‘What a snotty so-and-so. She seemed to say that she shouldn’t stack shelves because she was too intelligent.’
That was the reaction of Iain Duncan Smith, secretary of state for work and pensions, to one of the critics of his ‘work experience scheme’. Ministers and others have been out across the media in the last few days pushing this view. When I asked a question about this back in November I got a similar brush off.
The government has backed off a bit by saying that in the ‘Get Britain Working Work Experience Scheme’ sanctions will no longer be applied to those dropping out. Some employers too are moving towards making their schemes more of a ‘work trial’ scheme and/or offering payment.
So it was disappointing to see some of the comments from the left – like Peter Watt in Labour Uncut and Paul Richards on LabourList – claiming that by criticising such schemes we were, in Paul’s words at least condemning thousands to a life on the dole.
Is work experience always a bad thing – absolutely not! But what we have to get back to is the purpose of all of this. Work experience is supposed to help people become more employable. At its basic level it can be a ‘taster’ of what it is like to work, to come in at a fixed time and follow a routine, for those who’ve never worked or have not done so for a very long time. It can be an introduction to different types of workplace to give people ideas of where they might be able to find jobs (much school ‘work experience’ is of the latter kind – a week in a work not school environment).
But going back to the critic lambasted by Iain Duncan Smith, she had done shopwork on several previous occasions, as holiday jobs etc. She didn’t need a four-week shelf stacking experience to tell her what to do. She would be immediately ‘qualified’ for any ‘proper’ shop jobs going – although perhaps as a university graduate she might find herself being turned down on the grounds of being overqualified by firms who fear such employees won’t stick around long. Now one can argue the separate issue of whether she should have been applying for such paid employment (should people on benefit apply for any job not just those they are qualified for?) but it is highly doubtful that four weeks of ‘work experience’ of this kind was going to add to her employability.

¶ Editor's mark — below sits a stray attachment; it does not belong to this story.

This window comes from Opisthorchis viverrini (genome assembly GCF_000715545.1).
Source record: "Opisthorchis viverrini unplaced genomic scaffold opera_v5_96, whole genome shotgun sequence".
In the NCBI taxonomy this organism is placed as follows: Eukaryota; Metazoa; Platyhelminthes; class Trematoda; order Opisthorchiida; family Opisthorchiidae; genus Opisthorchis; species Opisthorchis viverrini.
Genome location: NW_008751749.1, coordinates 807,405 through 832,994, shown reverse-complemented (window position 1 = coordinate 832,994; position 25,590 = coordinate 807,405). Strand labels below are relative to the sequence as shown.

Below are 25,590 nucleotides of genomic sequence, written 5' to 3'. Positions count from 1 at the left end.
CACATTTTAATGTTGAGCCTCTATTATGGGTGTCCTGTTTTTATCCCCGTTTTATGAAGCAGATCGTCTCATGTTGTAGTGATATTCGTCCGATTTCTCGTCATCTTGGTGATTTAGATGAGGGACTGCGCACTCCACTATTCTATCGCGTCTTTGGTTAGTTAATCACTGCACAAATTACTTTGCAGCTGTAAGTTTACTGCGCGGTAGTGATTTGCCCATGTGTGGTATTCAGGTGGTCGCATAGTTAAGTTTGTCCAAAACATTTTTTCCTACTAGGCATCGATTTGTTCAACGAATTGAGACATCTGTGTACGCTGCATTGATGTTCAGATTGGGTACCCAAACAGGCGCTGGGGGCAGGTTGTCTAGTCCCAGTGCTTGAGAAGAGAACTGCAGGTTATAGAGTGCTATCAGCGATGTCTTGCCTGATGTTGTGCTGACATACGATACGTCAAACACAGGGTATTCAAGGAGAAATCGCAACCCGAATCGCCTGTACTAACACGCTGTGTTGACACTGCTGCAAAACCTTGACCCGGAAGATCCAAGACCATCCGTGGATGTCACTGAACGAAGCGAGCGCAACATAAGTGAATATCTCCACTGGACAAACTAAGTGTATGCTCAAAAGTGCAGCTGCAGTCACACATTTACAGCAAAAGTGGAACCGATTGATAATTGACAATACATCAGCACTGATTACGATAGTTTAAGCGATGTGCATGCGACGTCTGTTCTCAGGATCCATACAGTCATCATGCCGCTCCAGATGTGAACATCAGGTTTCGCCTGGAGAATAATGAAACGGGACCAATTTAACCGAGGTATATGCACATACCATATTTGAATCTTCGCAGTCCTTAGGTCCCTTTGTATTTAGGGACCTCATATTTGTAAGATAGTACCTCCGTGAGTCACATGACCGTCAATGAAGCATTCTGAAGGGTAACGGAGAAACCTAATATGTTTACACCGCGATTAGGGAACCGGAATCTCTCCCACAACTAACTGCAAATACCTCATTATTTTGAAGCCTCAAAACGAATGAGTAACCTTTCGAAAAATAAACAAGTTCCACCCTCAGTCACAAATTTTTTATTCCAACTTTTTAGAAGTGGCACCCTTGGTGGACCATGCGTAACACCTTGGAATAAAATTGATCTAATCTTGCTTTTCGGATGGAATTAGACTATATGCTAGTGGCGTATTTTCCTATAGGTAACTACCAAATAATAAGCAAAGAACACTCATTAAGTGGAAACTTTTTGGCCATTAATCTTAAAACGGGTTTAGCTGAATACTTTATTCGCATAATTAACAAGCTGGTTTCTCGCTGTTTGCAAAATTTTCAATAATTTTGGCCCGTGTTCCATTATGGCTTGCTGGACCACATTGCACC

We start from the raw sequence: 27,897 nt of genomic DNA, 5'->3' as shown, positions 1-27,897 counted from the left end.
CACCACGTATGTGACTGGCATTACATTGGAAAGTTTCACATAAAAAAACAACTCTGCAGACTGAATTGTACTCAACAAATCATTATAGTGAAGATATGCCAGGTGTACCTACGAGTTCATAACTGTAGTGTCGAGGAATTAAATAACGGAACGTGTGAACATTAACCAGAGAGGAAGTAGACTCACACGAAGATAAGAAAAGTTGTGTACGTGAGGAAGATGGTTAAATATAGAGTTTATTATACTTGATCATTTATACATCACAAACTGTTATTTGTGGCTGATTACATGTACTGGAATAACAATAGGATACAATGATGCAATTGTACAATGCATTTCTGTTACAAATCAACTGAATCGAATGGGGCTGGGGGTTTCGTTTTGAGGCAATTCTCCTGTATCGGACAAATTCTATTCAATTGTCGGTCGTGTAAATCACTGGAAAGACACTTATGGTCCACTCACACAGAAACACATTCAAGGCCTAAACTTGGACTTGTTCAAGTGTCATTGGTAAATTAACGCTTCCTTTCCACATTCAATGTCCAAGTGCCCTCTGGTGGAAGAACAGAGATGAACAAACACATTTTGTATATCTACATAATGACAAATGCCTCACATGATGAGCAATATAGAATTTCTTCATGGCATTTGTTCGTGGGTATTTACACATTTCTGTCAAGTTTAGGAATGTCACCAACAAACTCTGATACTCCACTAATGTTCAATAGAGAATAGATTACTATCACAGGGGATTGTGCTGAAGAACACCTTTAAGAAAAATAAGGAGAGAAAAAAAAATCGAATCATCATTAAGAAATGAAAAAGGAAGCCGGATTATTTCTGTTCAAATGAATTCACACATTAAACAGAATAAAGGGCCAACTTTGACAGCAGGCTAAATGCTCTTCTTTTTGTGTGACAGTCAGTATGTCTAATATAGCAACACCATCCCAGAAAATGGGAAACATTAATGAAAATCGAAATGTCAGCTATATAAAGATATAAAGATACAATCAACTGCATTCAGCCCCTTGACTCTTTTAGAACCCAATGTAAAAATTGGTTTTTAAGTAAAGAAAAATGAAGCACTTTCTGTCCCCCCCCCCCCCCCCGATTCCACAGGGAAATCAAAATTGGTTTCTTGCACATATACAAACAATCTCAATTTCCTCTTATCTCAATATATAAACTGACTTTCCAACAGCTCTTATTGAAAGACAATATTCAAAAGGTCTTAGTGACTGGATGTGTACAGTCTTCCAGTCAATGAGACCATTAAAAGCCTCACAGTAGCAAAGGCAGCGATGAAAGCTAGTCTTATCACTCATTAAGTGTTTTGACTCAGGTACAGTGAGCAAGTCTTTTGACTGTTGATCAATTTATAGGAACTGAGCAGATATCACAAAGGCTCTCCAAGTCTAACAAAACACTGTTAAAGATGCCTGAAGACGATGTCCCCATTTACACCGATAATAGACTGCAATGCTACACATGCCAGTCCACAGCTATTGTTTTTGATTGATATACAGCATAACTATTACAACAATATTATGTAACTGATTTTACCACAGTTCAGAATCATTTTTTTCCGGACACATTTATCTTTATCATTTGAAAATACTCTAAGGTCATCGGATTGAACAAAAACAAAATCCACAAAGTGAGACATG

Then there is the big question mark over large, and highly profitable firms potentially being able to use the unpaid work of successive ‘work experience’ people to do jobs others would normally be paid for. There are only so many shelves that can be filled and labels stuck on, so if there are these extra pairs of hands around who is now ‘surplus’ to requirements? People on ‘zero hours’ or ‘low hours’ contracts who would like extra hours if available may well be missing out.
The government keeps asserting that this scheme has been successful in placing half the participants in jobs. But despite the scheme running for a year no actual statistics have been published on outcomes. Tesco have said that of 1,400 participants 400 got jobs. Of course some might have got jobs elsewhere. But without real data we have no means of knowing. I’ve just submitted a written parliamentary question asking for figures.
There can be very useful work experience. In Edinburgh, initially at Gracemount High School and later in others we devised a scheme (called JET) for pupils likely to reach schoool leaving age with no qualifications (often due to very poor attendance). The school curriculum was reduced to three days in the week, with one day of work experience across the whole school year and one day in college doing training relevant to the work placement.
For people with health issues or disabilities a ‘work experience’ placement can help build confidence – and at the same time overcome employer hesitations about employing people with additional needs. There are specialist employment organisations who have very good programmes in place, but they need to be well structured and supported.
And above all else in the current economic climate let’s not forget that no matter how good the training there just aren’t the jobs out there. The government’s emphasis on schemes like this as being ‘the answer’ to unemployment neatly shift the responsibility onto the unemployed themselves.
Sheila Gilmore is MP for Edinburgh East
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